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The ’12 Cons Of Christmas’…BEWARE!

The ’12 Cons Of Christmas’…BEWARE!

Not everyone is getting in the festive spirit and having been the recipient of an awful online scam recently (read about my experience HERE), I feel really angry that these con artists are still out there, scamming innocent people and apparently still getting away with it.

As we all become a lot more relaxed with the process of online shopping (which is great), we also need to be extra vigilant about where we’re entering our details, as sadly scams are getting better and more complex to entice us into entering personal information which will then be used against us.

I’m in the long process of trying to get my money back, but no one needs this to happen to them and particularly in the run-up to Christmas. I’ve had a look at the Trading Standards website and they’ve written a great article called the ’12 Cons Of Christmas.’

I’ve included highlights of the scams to watch out for below…


The NTSB Safety at Ports teams say unsafe toys and electrical goods, which fail to comply with UK safety laws, continue to enter the marketplace. These goods are not only dangerous and potential killers, they can damage the economy and fund crime – a present on nobody’s Christmas list.


Christmas may be the time for giving, but the NTSB and trading standards advise consumers to double-check who exactly they are giving to. Consumers should be wary of vague statements on packaging such as ‘donations for work creation’ or ‘donations to poor children.’


New year’s resolutions often involve attempts to work off  mince pies and lose weight. Scammers know this and have created pop-ups offering free trials on items like weight loss supplements while disguising contracts in amongst the fine print. After entering their card details to pay for the post and packaging, the scammers use these hidden contracts to regularly take sums of moneys from the victim’s account.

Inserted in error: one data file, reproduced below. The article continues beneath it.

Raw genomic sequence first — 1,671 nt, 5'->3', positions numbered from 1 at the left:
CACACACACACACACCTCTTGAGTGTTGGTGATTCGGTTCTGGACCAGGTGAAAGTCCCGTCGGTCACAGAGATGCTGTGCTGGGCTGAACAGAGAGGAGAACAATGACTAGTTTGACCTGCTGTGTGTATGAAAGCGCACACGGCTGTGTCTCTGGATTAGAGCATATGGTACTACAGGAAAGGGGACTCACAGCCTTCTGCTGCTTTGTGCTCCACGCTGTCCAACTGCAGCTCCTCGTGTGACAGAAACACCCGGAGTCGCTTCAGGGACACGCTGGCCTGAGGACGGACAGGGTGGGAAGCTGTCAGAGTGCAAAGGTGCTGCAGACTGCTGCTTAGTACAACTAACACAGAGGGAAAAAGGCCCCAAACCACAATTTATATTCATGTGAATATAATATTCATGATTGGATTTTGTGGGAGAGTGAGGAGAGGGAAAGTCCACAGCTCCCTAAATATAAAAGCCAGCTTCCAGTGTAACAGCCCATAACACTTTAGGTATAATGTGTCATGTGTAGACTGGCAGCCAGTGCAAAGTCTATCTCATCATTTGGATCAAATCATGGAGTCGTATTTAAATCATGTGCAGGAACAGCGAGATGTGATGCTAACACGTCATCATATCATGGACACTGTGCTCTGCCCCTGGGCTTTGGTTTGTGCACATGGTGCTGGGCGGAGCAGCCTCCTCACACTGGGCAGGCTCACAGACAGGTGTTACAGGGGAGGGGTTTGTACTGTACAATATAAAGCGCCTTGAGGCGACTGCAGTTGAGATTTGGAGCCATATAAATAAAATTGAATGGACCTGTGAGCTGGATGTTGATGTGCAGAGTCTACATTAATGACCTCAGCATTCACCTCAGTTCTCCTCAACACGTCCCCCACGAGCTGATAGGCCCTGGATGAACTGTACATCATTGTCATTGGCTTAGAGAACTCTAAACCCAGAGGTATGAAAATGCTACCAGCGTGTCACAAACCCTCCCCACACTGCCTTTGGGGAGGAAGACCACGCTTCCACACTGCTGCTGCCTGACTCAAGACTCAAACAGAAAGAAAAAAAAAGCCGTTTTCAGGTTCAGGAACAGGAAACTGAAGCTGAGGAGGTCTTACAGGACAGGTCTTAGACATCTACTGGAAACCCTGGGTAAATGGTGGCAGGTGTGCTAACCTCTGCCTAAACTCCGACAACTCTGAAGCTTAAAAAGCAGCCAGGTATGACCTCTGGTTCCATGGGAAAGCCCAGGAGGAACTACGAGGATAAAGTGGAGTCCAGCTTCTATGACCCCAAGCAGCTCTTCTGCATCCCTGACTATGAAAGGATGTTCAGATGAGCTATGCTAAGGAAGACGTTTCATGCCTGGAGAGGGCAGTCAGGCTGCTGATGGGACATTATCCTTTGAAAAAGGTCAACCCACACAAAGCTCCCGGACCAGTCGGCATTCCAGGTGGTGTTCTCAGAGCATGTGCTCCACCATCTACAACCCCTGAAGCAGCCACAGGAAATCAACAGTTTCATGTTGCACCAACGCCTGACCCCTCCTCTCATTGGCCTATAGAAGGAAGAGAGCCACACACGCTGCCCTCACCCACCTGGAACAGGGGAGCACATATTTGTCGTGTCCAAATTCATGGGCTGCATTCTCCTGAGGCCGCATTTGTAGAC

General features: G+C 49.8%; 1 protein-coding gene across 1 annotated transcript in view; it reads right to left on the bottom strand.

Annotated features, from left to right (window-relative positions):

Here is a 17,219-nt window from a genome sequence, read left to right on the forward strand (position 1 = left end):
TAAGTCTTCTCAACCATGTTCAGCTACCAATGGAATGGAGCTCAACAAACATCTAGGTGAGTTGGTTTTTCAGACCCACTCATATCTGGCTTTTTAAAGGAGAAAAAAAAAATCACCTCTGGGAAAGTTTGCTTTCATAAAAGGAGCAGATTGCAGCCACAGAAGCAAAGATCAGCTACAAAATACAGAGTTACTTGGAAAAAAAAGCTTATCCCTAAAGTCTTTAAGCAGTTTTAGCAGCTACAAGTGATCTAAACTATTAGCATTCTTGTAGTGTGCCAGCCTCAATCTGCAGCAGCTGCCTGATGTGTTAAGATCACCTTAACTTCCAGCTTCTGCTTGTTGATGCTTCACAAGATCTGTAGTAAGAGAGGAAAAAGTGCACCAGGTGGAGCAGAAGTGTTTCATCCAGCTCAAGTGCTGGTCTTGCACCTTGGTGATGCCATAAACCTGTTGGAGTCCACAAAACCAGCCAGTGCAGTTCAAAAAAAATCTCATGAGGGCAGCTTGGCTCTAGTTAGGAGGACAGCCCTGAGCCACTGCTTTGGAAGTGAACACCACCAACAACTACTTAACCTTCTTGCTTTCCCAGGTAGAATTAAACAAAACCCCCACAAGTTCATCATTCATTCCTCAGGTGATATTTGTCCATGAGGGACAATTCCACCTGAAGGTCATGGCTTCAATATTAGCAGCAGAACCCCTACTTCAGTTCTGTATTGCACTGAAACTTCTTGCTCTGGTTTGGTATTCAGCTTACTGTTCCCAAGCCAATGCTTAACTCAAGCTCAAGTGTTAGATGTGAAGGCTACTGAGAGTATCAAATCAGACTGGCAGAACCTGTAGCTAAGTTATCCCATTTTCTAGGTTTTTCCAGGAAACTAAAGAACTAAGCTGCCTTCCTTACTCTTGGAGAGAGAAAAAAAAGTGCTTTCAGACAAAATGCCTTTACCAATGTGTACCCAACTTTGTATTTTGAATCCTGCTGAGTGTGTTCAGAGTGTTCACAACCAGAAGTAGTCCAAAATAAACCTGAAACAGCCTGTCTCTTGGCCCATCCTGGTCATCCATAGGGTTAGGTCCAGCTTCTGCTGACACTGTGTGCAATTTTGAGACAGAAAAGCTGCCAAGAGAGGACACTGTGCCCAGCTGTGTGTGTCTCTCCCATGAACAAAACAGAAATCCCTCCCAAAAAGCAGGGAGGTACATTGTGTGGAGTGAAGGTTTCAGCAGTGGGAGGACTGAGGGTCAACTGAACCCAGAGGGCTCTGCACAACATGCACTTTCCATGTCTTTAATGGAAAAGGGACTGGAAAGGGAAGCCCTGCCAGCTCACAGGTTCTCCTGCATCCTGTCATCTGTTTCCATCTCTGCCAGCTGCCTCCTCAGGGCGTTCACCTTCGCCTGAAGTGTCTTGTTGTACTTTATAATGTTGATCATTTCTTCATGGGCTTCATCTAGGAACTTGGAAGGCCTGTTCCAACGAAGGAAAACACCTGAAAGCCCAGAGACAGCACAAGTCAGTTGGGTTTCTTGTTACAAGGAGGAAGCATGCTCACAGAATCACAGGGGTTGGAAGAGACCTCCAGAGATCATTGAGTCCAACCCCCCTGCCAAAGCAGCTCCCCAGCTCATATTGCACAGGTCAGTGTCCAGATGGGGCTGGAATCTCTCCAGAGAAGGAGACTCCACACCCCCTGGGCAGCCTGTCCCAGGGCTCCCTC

Christmas time can put a strain on any budget, and unscrupulous credit businesses are cashing in on people’s financial desperation. The National Scams Hub says many people have received unsolicited text messages or telephone calls from firms offering them an unsecured loan. Those who accepted were charged large, upfront fees for little or no service.


Bad weather is used by rogue traders to convince some residents that they need unnecessary and often substandard home improvements at extortionate prices. Consumers are advised not to deal with unsolicited and unexpected doorstep callers. Instead, they should use a trusted trader, recommended by family and friends or a part of an approved codes scheme.


Cold callers pester large numbers of potential victims across the UK to offer alternative market investments. Plots of land, diamonds, rare earth products, wine investments and carbon credits sold at hugely inflated prices allow the criminals to make off with their victim’s savings before any suspicions are raised. By the time the victim realises the fraud, the company has vanished.


The NTSB’s National Scams Hub and trading standards are warning of this simple yet dangerous scam. The victim receives a bogus call from a computer company claiming that they had been alerted by the internet provider to a serious virus attack. The scammers tell the victim the only way the problem can be fixed is to buy a special computer programme. If the owner complies, they enter their personal and financial information on to a website only to find their bank account is emptied.


In a current investigation from the North-West Scambuster Team, it was discovered that less than 0.1% of claims submitted by companies claiming they can obtain council tax refunds are legitimate. The victim pays high, up-front fees to a company that does no work on their behalf. Householders can make their own application to the Valuation Office Agency themselves – at the cost of nothing.